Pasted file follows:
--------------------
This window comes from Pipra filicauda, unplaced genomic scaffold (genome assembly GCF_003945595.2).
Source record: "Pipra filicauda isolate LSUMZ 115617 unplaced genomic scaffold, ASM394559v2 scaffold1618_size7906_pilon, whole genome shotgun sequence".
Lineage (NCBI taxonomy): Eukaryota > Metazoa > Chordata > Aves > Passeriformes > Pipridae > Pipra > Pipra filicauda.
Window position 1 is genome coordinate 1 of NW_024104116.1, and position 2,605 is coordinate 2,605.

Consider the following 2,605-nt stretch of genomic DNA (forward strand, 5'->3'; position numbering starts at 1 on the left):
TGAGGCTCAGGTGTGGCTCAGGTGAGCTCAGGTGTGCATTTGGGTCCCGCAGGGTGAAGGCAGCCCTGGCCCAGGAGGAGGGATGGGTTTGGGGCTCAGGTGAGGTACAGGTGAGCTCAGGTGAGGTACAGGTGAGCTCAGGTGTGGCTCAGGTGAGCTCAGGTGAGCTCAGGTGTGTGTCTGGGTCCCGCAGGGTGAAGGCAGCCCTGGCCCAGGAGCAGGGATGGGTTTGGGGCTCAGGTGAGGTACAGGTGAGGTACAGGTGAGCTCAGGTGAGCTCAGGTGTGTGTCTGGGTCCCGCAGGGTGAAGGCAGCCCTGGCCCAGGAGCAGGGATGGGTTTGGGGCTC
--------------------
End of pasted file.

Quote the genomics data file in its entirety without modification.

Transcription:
This window comes from Pipra filicauda, unplaced genomic scaffold (genome assembly GCF_003945595.2).
Source record: "Pipra filicauda isolate LSUMZ 115617 unplaced genomic scaffold, ASM394559v2 scaffold1618_size7906_pilon, whole genome shotgun sequence".
Lineage (NCBI taxonomy): Eukaryota > Metazoa > Chordata > Aves > Passeriformes > Pipridae > Pipra > Pipra filicauda.
Window position 1 is genome coordinate 1 of NW_024104116.1, and position 2,605 is coordinate 2,605.

Consider the following 2,605-nt stretch of genomic DNA (forward strand, 5'->3'; position numbering starts at 1 on the left):
TGAGGCTCAGGTGTGGCTCAGGTGAGCTCAGGTGTGCATTTGGGTCCCGCAGGGTGAAGGCAGCCCTGGCCCAGGAGGAGGGATGGGTTTGGGGCTCAGGTGAGGTACAGGTGAGCTCAGGTGAGGTACAGGTGAGCTCAGGTGTGGCTCAGGTGAGCTCAGGTGAGCTCAGGTGTGTGTCTGGGTCCCGCAGGGTGAAGGCAGCCCTGGCCCAGGAGCAGGGATGGGTTTGGGGCTCAGGTGAGGTACAGGTGAGGTACAGGTGAGCTCAGGTGAGCTCAGGTGTGTGTCTGGGTCCCGCAGGGTGAAGGCAGCCCTGGCCCAGGAGCAGGGATGGGTTTGGGGCTC